This April 29 photo shows a grizzly bear and a cub along the Gibbon River in Yellowstone National Park, Wyoming. (Frank van Manen/The United States Geological Survey via AP,File)

This April 29 photo shows a grizzly bear and a cub along the Gibbon River in Yellowstone National Park, Wyoming. (Frank van Manen/The United States Geological Survey via AP,File)

Feds seek new comments on grizzly bear plans

Proposals to reintroduce grizzly bears to the North Cascades drew strong, opposing reactions in 2017.

DARRINGTON — Controversial proposals to reintroduce grizzly bears to the North Cascades ecosystem are once again open for public comment.

The plan, drafted by the National Park Service and U.S. Department of Fish and Wildlife, drew mixed responses from locals in 2017.

It includes four options for grizzly bear recovery. Three would bring bears in from elsewhere to bolster the local population. The goal would be to reach 200 bears. A fourth proposal calls for continuing current efforts to keep habitat healthy, but would not bring in additional bears.

Grizzlies were listed as a threatened species in the U.S. in 1975 and as endangered in Washington in 1980. Now, scientists do not have enough evidence to say there is any population in the North Cascades.

Work on the proposals was halted by the Trump administration in December of 2017.

Then-Secretary of the Interior Ryan Zinke ordered work stop on a key planning document — the environmental impact statement for the grizzly restoration project. He then restarted that work in 2018.

The document is available for review online.

In 2017, it received over 126,000 comments from the public.

Darrington Town Councilmember Kevin Ashe said his stance against bringing grizzlies back into the North Cascades hasn’t changed since the last public comment period.

He fears what bringing more bears into the ecosystem would mean for outdoor recreation and logging, which are large economic drivers for the area.

If a bear wandered onto a trail or into a logging area, he worries those places could be closed.

Joe Scott, the international programs director with Conservation Northwest, said that’s unlikely to happen.

“Once this process is underway I don’t think people will see any changes to their lives as we know them,” he said.

He doubts bears will wander into logging areas to begin with, and said the only time a trail would be temporarily closed is if parks staff are aware a grizzly killed prey nearby.

Each option in the draft plan takes a different approach to grizzly bear recovery in the North Cascades.

The first suggests bringing up to 10 grizzlies from Montana or British Columbia and releasing them in a remote location over the course of two summers. They would be monitored for two years before officials decide whether to bring in more bears.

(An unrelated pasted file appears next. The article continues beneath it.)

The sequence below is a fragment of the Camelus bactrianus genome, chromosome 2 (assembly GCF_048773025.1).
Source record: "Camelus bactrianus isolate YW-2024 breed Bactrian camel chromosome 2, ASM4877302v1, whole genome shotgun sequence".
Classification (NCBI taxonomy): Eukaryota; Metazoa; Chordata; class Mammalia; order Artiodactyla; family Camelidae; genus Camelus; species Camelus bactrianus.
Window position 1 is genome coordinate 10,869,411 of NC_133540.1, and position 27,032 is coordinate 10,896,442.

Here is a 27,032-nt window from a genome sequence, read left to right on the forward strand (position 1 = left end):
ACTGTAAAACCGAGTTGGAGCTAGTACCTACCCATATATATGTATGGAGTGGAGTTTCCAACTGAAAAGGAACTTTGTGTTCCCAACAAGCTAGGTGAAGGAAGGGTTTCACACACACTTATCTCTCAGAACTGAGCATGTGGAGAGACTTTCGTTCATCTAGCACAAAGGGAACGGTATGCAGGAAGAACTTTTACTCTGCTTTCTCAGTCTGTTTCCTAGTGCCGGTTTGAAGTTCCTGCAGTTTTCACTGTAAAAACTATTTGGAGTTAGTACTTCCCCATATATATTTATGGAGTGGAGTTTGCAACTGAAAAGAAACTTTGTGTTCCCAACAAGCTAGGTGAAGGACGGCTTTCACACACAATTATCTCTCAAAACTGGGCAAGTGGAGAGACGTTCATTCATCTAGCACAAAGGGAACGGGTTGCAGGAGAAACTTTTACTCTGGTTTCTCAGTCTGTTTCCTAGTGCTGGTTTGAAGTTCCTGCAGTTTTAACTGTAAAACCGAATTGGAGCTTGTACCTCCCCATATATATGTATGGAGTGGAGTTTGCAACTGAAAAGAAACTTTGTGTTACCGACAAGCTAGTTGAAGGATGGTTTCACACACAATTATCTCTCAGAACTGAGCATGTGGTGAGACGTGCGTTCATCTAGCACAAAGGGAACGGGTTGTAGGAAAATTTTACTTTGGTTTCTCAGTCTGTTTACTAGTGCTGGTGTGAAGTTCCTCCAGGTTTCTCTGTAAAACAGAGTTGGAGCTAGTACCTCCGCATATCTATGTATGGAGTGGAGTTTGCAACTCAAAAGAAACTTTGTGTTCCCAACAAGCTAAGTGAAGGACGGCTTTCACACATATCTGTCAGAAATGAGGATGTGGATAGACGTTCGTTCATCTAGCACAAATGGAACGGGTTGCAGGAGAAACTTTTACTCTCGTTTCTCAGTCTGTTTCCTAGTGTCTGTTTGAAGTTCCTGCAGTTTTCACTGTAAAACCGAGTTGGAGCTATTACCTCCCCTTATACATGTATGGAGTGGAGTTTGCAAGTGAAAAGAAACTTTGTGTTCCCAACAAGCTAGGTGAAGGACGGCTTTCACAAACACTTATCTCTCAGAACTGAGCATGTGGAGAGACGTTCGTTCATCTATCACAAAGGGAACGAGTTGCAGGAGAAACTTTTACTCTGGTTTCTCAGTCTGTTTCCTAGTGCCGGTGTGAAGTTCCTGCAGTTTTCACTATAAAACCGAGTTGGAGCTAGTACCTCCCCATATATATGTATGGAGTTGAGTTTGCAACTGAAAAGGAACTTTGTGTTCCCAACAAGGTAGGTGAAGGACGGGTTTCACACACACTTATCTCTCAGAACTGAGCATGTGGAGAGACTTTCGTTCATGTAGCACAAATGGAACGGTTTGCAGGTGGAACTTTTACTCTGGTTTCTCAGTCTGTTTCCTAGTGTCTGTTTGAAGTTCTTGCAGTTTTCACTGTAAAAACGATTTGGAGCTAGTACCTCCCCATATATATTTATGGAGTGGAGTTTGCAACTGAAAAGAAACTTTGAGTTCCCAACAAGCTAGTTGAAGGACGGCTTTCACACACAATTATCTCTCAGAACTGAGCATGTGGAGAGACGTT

The second option would release five to seven bears at multiple sites each year for up to 10 years, or until the population reaches 25 grizzlies.

Experts say those plans could help the population reach 200 bears in 60 to 100 years.

The third possibility calls for releasing five to seven bears each year, at different locations, until the goal of 200 is reached through releases and births. It would take an estimated 25 years and may require relocating up to 168 bears during that time.

The relocation options would cost between $6 million and $8.5 million over 20 to 25 years.

Capturing and releasing the bears could result in the deaths of some bears. The relocation of grizzlies also would affect other wildlife because of helicopter traffic during the relocation and predation or competition for resources.

The fourth option would not bring new bears, but would continue existing habitat restoration.

The area covers about 9,800 square miles in Washington and 3,800 in British Columbia.

The last verified grizzly on the U.S. side of the border was in 1996, and the last verified reproduction in 1991.

The North Cascades are one of six zones identified by federal officials as locations for grizzly recovery. So far, Yellowstone and north central Montana have seen growth.

Today, Scott said there’s probably 700 grizzly bears in Yellowstone.

“Clearly, grizzly bears and humans coexist there,” he said.

The grizzly population in the North Cascades is entirely isolated from other reproducing groups, so it won’t ever recover on it’s own, Scott said.

If grizzlies are brought to the Cascades, it will be the only population outside of the Rockies, he said.

“It’s important from a species standpoint to have more distribution of the animal in case of disease breakouts or ecological disasters,” he said.

The draft plan is open for public comment until Oct. 24.

The only public meeting will be held at 5 p.m. October 7 at the Okanogan County Fairgrounds.

View the draft environmental impact statement and make comments online at https://parkplanning.nps.gov/grizzlydeis.

Written comments will be accepted by mail to: Superintendent’s Office, North Cascades National Park Service Complex, 810 State Route 20, Sedro Woolley, WA 98284.

Comments provided during the previous public comment period will also be considered.

Julia-Grace Sanders: 425-339-3439; jgsanders@heraldnet.com.

Grizzlies vs. black bears (adult males)

-A grizzly can weigh more than 700 pounds, compared to more than 300 for a black bear.

-A grizzly’s home range is up to four times larger than a black bear’s.

-Grizzlies have long claws and strong shoulders for digging while black bears have short, curved claws for climbing.

-Grizzlies generally are more aggressive and rely on size and power to defend themselves while black bears climb to escape.

-Both types of bear are omnivores, meaning they eat plants and meat, and can be aggressive if they or their cubs are threatened. The bears live 15 to 20 years in the wild and females are smaller and roam less than males.

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